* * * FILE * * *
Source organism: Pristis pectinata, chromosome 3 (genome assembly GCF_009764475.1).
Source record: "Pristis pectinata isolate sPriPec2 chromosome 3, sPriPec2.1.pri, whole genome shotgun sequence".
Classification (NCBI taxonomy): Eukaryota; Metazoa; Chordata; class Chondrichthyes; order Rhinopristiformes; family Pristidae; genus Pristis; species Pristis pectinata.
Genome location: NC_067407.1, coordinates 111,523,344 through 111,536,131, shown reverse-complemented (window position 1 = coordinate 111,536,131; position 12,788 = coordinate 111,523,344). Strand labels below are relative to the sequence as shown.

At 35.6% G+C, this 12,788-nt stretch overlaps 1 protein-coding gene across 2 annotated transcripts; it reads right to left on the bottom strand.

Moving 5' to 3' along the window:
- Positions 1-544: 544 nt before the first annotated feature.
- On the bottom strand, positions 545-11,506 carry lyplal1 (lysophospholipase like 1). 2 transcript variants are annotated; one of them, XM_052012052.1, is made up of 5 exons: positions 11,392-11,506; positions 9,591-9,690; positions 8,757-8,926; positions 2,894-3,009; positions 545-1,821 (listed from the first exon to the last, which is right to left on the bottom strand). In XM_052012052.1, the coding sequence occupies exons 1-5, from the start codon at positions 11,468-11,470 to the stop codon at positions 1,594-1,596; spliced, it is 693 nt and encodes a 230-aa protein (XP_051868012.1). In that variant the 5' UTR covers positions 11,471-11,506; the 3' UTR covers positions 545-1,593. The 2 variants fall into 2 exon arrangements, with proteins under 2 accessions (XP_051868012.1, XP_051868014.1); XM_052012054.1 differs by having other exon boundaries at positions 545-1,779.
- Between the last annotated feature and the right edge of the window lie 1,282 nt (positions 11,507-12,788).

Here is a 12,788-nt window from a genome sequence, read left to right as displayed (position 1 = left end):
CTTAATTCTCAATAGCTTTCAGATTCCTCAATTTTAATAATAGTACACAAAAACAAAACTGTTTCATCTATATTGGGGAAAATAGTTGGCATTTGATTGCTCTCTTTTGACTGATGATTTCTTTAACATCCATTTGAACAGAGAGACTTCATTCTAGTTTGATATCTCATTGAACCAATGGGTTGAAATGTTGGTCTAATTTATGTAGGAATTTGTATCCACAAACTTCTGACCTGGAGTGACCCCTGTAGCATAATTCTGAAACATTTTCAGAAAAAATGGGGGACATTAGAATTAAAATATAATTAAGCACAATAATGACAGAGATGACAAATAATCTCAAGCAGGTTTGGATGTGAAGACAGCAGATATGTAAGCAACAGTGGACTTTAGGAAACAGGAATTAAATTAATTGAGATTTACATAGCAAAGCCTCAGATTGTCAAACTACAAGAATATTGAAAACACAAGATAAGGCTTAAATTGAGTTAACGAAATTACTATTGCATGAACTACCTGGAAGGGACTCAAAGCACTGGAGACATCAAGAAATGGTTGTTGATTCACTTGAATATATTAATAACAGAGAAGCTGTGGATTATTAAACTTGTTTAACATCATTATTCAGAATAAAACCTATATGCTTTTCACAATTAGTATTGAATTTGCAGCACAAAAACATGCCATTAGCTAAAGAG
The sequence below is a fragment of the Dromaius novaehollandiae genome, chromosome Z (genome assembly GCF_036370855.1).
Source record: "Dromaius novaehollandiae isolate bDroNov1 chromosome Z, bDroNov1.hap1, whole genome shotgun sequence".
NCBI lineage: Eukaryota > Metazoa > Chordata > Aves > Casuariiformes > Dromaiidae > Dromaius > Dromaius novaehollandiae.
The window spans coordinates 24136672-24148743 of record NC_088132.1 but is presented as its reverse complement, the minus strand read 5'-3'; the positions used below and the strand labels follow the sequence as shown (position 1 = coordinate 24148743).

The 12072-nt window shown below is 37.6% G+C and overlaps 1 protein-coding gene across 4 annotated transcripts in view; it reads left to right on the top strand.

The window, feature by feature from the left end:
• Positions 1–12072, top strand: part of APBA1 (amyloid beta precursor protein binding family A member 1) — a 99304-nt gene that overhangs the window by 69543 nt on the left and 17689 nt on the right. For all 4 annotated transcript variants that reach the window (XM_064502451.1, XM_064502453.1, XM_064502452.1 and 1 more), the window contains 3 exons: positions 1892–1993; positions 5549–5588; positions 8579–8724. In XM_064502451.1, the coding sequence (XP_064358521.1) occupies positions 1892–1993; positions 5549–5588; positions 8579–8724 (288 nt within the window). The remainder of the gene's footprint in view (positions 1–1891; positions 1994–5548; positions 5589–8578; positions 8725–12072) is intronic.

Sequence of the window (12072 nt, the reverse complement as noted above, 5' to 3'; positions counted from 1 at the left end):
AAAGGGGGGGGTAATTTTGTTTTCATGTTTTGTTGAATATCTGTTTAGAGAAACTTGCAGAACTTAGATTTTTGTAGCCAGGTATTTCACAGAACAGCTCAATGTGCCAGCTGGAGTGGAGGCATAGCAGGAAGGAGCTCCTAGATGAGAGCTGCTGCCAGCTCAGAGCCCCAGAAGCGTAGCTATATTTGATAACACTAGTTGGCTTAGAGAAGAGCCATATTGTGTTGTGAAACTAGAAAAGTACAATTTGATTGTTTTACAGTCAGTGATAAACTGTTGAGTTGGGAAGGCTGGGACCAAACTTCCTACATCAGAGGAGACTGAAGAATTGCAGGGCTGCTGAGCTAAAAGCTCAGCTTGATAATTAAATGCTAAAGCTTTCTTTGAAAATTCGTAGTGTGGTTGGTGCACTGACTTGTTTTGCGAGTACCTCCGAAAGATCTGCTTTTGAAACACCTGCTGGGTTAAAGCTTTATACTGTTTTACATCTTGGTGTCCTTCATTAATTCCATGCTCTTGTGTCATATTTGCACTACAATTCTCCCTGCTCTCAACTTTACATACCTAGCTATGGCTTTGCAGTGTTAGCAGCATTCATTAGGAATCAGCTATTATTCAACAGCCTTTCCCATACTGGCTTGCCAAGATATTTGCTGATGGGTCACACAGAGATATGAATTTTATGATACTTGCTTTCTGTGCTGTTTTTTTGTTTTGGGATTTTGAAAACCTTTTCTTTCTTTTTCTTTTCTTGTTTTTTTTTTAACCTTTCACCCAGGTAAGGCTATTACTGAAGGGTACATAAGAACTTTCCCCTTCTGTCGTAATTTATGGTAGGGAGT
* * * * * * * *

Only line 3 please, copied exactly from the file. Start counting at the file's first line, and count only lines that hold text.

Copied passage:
Classification (NCBI taxonomy): Eukaryota; Metazoa; Chordata; class Chondrichthyes; order Rhinopristiformes; family Pristidae; genus Pristis; species Pristis pectinata.